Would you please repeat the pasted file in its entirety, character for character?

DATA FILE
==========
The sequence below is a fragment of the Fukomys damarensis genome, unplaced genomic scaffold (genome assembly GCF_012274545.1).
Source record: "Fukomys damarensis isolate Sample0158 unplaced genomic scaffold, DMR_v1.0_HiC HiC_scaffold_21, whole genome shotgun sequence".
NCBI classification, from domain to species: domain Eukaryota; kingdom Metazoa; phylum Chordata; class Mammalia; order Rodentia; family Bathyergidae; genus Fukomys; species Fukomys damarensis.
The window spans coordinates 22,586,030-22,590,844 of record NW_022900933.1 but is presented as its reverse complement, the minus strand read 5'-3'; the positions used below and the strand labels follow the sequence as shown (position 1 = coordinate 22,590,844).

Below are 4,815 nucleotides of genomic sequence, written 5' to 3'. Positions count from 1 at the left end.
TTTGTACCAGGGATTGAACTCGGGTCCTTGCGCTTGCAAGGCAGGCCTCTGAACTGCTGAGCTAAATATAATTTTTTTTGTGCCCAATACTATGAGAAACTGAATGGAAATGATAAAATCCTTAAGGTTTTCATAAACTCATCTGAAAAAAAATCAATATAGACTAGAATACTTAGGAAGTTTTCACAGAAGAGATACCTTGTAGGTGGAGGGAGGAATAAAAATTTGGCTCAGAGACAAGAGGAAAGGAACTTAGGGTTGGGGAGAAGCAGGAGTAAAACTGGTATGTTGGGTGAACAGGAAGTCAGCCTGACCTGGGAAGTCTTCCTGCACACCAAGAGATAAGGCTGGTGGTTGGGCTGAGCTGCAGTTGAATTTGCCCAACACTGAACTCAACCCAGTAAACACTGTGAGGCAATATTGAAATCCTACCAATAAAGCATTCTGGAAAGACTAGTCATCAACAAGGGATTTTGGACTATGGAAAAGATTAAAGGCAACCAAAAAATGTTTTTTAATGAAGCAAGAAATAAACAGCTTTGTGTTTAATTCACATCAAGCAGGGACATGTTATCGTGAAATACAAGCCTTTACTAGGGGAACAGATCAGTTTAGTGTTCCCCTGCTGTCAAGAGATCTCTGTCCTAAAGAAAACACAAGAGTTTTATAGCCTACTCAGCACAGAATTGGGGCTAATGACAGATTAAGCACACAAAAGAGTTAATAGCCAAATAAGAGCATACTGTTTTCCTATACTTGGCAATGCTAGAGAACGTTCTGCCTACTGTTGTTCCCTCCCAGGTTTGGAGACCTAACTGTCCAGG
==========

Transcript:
The sequence below is a fragment of the Fukomys damarensis genome, unplaced genomic scaffold (genome assembly GCF_012274545.1).
Source record: "Fukomys damarensis isolate Sample0158 unplaced genomic scaffold, DMR_v1.0_HiC HiC_scaffold_21, whole genome shotgun sequence".
NCBI classification, from domain to species: domain Eukaryota; kingdom Metazoa; phylum Chordata; class Mammalia; order Rodentia; family Bathyergidae; genus Fukomys; species Fukomys damarensis.
The window spans coordinates 22,586,030-22,590,844 of record NW_022900933.1 but is presented as its reverse complement, the minus strand read 5'-3'; the positions used below and the strand labels follow the sequence as shown (position 1 = coordinate 22,590,844).

Below are 4,815 nucleotides of genomic sequence, written 5' to 3'. Positions count from 1 at the left end.
TTTGTACCAGGGATTGAACTCGGGTCCTTGCGCTTGCAAGGCAGGCCTCTGAACTGCTGAGCTAAATATAATTTTTTTTGTGCCCAATACTATGAGAAACTGAATGGAAATGATAAAATCCTTAAGGTTTTCATAAACTCATCTGAAAAAAAATCAATATAGACTAGAATACTTAGGAAGTTTTCACAGAAGAGATACCTTGTAGGTGGAGGGAGGAATAAAAATTTGGCTCAGAGACAAGAGGAAAGGAACTTAGGGTTGGGGAGAAGCAGGAGTAAAACTGGTATGTTGGGTGAACAGGAAGTCAGCCTGACCTGGGAAGTCTTCCTGCACACCAAGAGATAAGGCTGGTGGTTGGGCTGAGCTGCAGTTGAATTTGCCCAACACTGAACTCAACCCAGTAAACACTGTGAGGCAATATTGAAATCCTACCAATAAAGCATTCTGGAAAGACTAGTCATCAACAAGGGATTTTGGACTATGGAAAAGATTAAAGGCAACCAAAAAATGTTTTTTAATGAAGCAAGAAATAAACAGCTTTGTGTTTAATTCACATCAAGCAGGGACATGTTATCGTGAAATACAAGCCTTTACTAGGGGAACAGATCAGTTTAGTGTTCCCCTGCTGTCAAGAGATCTCTGTCCTAAAGAAAACACAAGAGTTTTATAGCCTACTCAGCACAGAATTGGGGCTAATGACAGATTAAGCACACAAAAGAGTTAATAGCCAAATAAGAGCATACTGTTTTCCTATACTTGGCAATGCTAGAGAACGTTCTGCCTACTGTTGTTCCCTCCCAGGTTTGGAGACCTAACTGTCCAGG